Analysis of Agreements Under U.S. And EC Antitrust Law – Convergence or Divergence?

122 Pages Posted: 9 Oct 2011

See all articles by Alison Jones

Alison Jones

King's College London – The Dickson Poon School of Law

Date Written: 2006

Abstract

This article explores the question of whether, following the modernization of EU competition law, Article 101(1), or Article 101 as a whole, requires, or is developing toward requiring, a rule of reason analysis similar to that carried out in the US under section 1 of the Sherman Act of 1890. It commences by examining section 1 of the Sherman Act, its objectives, and the tools that have been utilized to resolve the question of whether an agreement unreasonably restrains trade. It then examines Article 81 against this backdrop. It concludes that despite a greater convergence between the US and EU approach to objectives in recent years, the bifucated structure of Article 81 and the difficulty of isolating competition from other Community policies means that significant differences undoubtedly remain and that the US approach to rule of reason analysis has not been embraced as a mechanism for distinguishing between agreements which do, and those which do not, harm competition.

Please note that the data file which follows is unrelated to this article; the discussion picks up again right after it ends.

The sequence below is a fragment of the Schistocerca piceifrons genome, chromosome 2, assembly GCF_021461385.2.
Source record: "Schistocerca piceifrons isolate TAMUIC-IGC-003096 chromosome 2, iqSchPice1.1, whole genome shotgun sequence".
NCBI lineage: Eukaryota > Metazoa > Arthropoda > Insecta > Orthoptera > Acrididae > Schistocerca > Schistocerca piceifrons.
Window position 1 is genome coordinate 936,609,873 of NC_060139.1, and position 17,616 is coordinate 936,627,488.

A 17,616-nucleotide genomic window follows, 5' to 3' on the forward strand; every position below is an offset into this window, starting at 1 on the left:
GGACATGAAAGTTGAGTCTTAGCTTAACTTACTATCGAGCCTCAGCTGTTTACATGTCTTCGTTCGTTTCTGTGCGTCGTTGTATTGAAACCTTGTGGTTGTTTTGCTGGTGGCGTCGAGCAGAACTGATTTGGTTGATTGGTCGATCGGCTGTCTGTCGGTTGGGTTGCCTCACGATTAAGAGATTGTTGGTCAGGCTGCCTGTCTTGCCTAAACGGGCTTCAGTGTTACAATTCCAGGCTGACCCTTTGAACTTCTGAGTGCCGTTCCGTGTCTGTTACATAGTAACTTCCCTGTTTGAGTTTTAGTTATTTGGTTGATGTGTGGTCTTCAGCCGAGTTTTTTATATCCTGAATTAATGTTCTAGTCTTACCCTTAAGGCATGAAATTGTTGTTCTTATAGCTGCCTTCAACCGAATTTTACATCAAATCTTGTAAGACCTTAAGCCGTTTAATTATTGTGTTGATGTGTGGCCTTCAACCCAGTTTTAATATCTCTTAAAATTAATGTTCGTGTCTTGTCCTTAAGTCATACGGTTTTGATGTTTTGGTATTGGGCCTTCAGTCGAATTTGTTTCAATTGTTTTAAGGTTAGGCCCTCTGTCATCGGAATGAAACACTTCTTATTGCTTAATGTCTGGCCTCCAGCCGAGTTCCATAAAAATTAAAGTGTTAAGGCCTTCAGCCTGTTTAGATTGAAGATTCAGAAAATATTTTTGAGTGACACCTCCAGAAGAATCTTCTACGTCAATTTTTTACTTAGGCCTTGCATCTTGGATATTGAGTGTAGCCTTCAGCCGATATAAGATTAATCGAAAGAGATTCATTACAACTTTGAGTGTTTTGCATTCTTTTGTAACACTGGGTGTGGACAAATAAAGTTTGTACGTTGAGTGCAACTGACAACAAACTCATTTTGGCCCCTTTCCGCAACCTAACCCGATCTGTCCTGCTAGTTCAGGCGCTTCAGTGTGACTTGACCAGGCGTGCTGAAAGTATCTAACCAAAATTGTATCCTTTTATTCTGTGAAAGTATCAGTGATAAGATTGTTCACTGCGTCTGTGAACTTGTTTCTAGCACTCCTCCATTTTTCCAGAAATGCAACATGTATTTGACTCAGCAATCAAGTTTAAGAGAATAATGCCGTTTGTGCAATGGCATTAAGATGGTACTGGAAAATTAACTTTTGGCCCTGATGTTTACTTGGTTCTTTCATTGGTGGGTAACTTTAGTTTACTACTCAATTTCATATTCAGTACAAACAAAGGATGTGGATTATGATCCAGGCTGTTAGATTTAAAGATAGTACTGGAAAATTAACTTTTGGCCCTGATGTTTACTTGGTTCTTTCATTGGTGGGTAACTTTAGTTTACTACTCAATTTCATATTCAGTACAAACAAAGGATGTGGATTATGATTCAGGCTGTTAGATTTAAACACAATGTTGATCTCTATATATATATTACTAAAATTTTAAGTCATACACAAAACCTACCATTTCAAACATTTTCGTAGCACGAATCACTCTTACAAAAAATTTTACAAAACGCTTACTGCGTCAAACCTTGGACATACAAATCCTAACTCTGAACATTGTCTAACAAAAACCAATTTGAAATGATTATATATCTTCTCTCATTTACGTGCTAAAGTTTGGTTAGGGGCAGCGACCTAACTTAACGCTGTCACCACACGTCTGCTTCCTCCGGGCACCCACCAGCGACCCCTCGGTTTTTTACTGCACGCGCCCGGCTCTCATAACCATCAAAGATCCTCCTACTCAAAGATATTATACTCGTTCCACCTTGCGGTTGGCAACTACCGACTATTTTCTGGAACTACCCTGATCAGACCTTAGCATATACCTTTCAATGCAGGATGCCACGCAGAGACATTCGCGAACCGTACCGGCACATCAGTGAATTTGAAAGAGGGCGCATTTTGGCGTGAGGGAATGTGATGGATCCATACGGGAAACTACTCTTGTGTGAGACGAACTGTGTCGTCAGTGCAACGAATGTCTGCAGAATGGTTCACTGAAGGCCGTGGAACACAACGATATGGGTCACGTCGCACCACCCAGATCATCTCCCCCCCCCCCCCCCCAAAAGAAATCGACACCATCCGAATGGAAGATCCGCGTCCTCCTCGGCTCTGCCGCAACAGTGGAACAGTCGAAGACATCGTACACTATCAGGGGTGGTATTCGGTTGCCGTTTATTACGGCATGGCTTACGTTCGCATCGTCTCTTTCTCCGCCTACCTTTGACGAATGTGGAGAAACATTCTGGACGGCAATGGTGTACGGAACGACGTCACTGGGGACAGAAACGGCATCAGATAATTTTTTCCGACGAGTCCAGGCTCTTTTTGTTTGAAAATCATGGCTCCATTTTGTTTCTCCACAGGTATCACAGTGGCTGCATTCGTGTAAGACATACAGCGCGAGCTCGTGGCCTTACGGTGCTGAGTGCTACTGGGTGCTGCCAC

Suggested Citation

Jones, Alison, Analysis of Agreements Under U.S. And EC Antitrust Law – Convergence or Divergence? (2006). Antitrust Bulliten, Vol. 51, No. 4, p. 691, Winter 2006, Available at SSRN: https://ssrn.com/abstract=1932209

Alison Jones (Contact Author)

King's College London – The Dickson Poon School of Law ( email )

Somerset House East Wing
Strand
London, WC2R 2LS
United Kingdom

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